Thailand observes its first World Ranger Day
The vulnerability and threats faced by forest rangers everyday are given due acknowledgment on World Ranger Day, held annually on July 31. For the first time, World Ranger Day was observed in Thailand at Pang Sida National Park that is one of the five constituents of the Dong Phayayen-Khao Yai UNESCO World Heritage Site. Chaired by Thailand’s Minister of Natural Resources and Environment; the event was held by the Department of National Parks, Wildlife and Plant Conservation (DNP), the Freeland Foundation, and IUCN.
World Ranger Day is celebrated around the globe each year on 31 July to commemorate the dedication and sacrifice of rangers who put their lives at risk every day to protect the world’s natural resources and wildlife in the face of alarming threats. More than 1000 rangers have died worldwide, and many have been injured in the course of their duties over the past 10 years. This year alone at least 83 rangers have been killed.
In Thailand, there are 20,490 rangers working in 411 protected areas. Since 2009, up to 40 park rangers have been murdered, 26 injured, and 23 left in a critical condition. Many of the rangers are exposed to danger on a daily basis through dealing with aspects such as armed poachers and illegal loggers. The work of park rangers, especially in the Dong Phayayen-Khao Yai Forest Complex, is even harder than other protected areas at present, as it is under heavy pressure from illegal logging of Siamese Rosewood. This makes their job all the more difficult as they are generally undertrained and poorly equipped.
World Ranger Day was observed for the first time this year in Thailand at Pang Sida National Park, one of the five constituents of the Dong Phayayen-Khao Yai UNESCO World Heritage. The ceremony, chaired by the Minister of Natural Resources and Environment, was held by the Department of National Parks, Wildlife and Plant Conservation (DNP), the Freeland Foundation, and IUCN.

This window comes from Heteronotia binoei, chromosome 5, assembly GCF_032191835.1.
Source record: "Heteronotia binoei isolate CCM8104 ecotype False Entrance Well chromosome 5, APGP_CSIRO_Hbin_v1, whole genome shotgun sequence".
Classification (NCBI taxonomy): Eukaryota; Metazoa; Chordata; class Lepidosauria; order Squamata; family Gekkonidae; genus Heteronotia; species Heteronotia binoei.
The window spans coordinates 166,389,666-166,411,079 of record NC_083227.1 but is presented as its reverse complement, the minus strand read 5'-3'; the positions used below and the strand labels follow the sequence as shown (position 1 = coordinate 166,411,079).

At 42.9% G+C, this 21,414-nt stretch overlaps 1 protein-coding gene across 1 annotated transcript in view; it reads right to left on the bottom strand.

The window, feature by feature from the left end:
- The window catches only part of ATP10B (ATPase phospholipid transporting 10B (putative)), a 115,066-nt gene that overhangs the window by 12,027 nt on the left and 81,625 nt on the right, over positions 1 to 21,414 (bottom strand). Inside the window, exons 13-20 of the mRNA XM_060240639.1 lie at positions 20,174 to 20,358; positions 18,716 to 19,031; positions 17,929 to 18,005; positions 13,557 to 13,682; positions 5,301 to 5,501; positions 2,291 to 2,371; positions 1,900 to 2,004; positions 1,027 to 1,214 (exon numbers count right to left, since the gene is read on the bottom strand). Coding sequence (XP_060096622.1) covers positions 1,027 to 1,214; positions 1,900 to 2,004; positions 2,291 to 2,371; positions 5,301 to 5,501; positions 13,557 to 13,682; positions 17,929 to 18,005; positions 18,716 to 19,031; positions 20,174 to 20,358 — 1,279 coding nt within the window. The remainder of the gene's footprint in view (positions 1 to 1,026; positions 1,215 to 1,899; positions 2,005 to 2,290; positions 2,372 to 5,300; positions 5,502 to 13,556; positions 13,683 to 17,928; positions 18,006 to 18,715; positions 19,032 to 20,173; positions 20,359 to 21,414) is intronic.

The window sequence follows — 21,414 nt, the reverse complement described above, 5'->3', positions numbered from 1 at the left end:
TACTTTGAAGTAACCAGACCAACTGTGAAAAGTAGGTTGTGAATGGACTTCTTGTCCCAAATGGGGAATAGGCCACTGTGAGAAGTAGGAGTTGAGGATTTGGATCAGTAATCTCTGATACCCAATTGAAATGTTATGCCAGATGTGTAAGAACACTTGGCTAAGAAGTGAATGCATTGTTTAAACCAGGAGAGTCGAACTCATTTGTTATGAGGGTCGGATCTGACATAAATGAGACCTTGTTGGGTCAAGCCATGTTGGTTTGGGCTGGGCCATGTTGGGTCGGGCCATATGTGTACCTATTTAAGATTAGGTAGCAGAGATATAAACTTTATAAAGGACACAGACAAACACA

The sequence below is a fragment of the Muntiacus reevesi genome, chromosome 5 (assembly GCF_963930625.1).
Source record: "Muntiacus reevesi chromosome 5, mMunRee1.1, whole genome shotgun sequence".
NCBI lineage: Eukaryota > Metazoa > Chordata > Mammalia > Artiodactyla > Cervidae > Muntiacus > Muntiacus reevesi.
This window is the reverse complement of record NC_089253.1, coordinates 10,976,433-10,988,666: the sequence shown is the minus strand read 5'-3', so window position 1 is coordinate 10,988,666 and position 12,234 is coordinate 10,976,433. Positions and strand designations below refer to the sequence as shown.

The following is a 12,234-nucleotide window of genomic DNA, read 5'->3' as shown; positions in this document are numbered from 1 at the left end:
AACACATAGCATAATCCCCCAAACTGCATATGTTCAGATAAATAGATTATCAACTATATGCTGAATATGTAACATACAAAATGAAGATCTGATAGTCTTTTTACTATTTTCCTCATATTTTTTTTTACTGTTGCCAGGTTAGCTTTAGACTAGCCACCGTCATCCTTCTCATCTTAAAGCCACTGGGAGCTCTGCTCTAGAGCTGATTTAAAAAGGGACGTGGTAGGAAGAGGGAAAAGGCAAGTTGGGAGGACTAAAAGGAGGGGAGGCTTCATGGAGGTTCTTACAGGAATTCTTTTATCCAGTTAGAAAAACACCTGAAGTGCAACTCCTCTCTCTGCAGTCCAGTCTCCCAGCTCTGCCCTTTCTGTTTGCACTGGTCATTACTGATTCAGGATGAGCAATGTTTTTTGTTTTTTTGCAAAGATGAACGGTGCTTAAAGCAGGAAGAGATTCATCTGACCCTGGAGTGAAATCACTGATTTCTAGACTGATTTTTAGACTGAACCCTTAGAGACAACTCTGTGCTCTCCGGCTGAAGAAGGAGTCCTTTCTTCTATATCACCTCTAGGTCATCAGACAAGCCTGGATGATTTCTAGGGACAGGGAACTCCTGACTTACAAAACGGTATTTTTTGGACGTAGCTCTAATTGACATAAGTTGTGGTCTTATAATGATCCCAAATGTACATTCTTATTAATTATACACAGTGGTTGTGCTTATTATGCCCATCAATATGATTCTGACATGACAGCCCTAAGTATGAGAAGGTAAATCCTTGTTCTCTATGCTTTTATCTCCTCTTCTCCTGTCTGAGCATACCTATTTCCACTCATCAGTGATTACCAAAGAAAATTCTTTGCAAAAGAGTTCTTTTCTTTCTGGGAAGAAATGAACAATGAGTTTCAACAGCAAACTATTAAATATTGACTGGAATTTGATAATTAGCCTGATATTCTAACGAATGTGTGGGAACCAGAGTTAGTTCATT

“Forest Protection is a life saving act’ is a royal quoted saying of Her Majesty Queen Sirikit, who has been considered the Patron of Thai Rangers of Protected Areas. IIn the 1960s, IUCN assisted the Royal Thai Government to set up the Protected Area System for the country, and Khao Yai was established as the first National Park in Thailand. In 2005, IUCN as an advisory body of the World Heritage Committee, assisted in inscribing Dong Phayayen-Khao Yai Forest Complex as a World Heritage site due to its richness in natural treasures and biodiversity. Now the World Heritage Site has been under severe and increasing threats, mostly from human activities, some of which are transnational boundary crimes. Rangers should be physically, economically, socially and spiritually supported by concerned parties to protect these national treasures as undamaged gifts for the next generation”, says Dr Chamniern Vorratnchaiphan, IUCN Thailand Country Representative.
More than 500 people including park rangers, students, citizens and state officers gathered at the site to pay tribute to the work that rangers perform and to remember those who have lost their lives in the line of duty. Exhibitions on National Parks, endangered wildlife and plants, poaching and illegal logging practices were shown at the event. Honorary awards were given to rangers who have been injured as well as to families of rangers who have died in service.
“World Ranger Day should be a day of celebration but the more we think about it, it is a day of mourning. We mourn the rangers killed and wounded on duty. We mourn the lack of support, salaries, training and resources given to the rangers who put their lives on the line whilst saving our natural resources. We mourn the lack of public awareness and acknowledgement of the rangers’ responsibilities, duties, tasks and sacrifices in adverse conditions. I appeal to the world governments and the international community to support in full our dedicated protectors of biodiversity”, says Mr Mark Bowman, Director of Field Operations, Freeland Foundation.
The Minister of Natural Resources and Environment acknowledged Mr Bowman’s appeal and pledged to provide more support to rangers. According to his statement, a welfare fund has been implemented and other support will also be provided to rangers and their families, such as a group insurance scheme and a compensation programme.
“Our park rangers risk their lives every day to protect our extensive forest land with an area of more than 73 million Rai (116,800 Sq km). But the budget we have to support this work is only 13.87 Baht per Rai which is incredibly low considering the tough tasks they do, particularly in the face of increasing illegal logging of Siamese Rosewood. Thus to support these dedicated rangers, the Department has implemented a welfare fund for park rangers who are hired on either a temporary or permanent basis. We will do as much as we can to assist them”, says Mr Vichet Kasemthongsri, Natural Resources and Environment Minister of Thailand.
By Nantana Atibodhi